There has always been discussion about how the Linux world is confusing. One aspect has always been distributions - there are so many choices, when someone says Linux or wants to switch to it, how should they know what form to switch to? However, this to me seems like fundamentally the wrong question. People don't care that Windows uses NT (which NT do I get? Vista, 7? XP?) or Mac using FreeBSD. In both these cases you have the same fundamental issue - a fairly common base (NT, FreeBSD) with some modifications and changes for a particular use case. Slap some branding on it (Windows 7, Mac OS X) and that's what you promote.
Of course, with a culture of developers and technically orientated people, the fact that a distribution uses Linux may become important, the same way as NT or FreeBSD being used might do, and it's not surprising that conversation falls back to discussing Linux as a single product like Mac or Windows, but this is a conversation and PR mistake. When that's not the primary audience you're selling too, you effectively put the cart before the horse. You're setting yourself up for confusion, complication and marketing and discussion failure. Ultimately, people rarely (if ever) use Linux on its own, it's part of a larger collection of various projects which then make the whole. Linux is important, but where in the chain you discuss and bring that point up - if ever - is and should be different depending on who you're talking to.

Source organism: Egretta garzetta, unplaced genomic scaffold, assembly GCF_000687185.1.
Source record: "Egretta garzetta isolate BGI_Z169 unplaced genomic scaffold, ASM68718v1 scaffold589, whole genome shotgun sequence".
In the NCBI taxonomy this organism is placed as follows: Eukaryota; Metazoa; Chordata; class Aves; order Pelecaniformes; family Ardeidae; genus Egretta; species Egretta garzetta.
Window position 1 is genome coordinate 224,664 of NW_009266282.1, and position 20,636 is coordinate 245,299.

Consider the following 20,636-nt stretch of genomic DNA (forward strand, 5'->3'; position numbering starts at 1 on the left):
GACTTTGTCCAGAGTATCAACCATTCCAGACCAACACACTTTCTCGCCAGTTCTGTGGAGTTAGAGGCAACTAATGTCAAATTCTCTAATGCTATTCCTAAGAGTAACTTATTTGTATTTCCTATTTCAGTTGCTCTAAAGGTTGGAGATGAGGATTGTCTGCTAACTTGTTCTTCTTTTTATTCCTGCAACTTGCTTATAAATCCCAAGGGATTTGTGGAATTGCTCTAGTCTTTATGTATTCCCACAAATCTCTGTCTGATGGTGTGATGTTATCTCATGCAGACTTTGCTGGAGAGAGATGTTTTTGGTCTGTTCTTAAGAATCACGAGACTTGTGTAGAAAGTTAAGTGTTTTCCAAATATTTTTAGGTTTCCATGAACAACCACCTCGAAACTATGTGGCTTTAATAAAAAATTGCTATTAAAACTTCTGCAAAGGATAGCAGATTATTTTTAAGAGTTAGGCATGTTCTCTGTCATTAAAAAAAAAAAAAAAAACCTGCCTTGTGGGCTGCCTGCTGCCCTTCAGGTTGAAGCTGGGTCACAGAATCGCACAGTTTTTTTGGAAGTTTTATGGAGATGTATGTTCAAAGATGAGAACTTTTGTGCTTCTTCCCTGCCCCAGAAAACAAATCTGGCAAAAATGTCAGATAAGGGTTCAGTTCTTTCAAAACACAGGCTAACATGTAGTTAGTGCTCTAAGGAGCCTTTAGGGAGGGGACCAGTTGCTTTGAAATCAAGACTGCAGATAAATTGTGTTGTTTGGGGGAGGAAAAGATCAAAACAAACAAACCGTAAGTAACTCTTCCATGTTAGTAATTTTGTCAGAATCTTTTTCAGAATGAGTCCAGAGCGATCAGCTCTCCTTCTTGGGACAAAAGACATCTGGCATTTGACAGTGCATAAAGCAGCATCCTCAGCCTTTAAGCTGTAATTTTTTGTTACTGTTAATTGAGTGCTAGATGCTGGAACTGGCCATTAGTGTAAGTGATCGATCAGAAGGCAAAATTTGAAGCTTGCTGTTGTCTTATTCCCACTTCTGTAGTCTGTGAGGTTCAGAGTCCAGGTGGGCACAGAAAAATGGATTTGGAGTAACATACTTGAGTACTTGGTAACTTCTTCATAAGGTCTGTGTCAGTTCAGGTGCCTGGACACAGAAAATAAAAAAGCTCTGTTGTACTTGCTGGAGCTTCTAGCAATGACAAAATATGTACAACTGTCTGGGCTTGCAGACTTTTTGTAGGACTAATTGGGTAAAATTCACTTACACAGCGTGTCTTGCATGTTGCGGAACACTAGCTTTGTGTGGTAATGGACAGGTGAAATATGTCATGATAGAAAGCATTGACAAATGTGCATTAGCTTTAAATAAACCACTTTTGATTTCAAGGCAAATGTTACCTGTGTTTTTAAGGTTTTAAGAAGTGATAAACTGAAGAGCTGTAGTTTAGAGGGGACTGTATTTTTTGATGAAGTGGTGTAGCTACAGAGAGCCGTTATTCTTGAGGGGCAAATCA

I think this is valuable to think about from a developer standpoint too. Do developers who create Windows applications or Mac applications talk about how they're developing for NT or Unix/FreeBSD? Certainly many Linux distributions are more similar than they are different, but to continue thinking of them as the conglomerate of Linux that if you target one you must target all I think is naive, and is partially due to this culture of talking about it in this way of Linux as the operating system, rather than through the prism of the distribution.
At the moment this may seem most sensible due to market share statistics, commonalities and worries, but I think as we start seeing certain distributions seemingly pull away from others in audience figures, we'll start seeing the conversation change from developing for Linux as a whole, to developing for Android (heavily modified Linux), or indeed even Ubuntu. Linux will be a common base kernel that these operating systems use as their starting point, but it'll be more akin to the way Mac uses FreeBSD - not in the sense of things like contributions back to the original project, but more in the sense of marketing and as targets for developing applications. It will still carry advantages for standards across these as open standards always have, but it'll be less of a worry for developers who only want to target the largest current potential audience.
Though this all becomes less of an issue as web based applications become more popular. This is also less of an issue for free software development in general where targeting one particular distribution doesn't necessarily lock out the possibility of others, in fact making it likely given enough interest in the project. However, this is something that regularly comes up when proprietary land tries to cross over, which I think has more to do with their model of development than they sometimes think.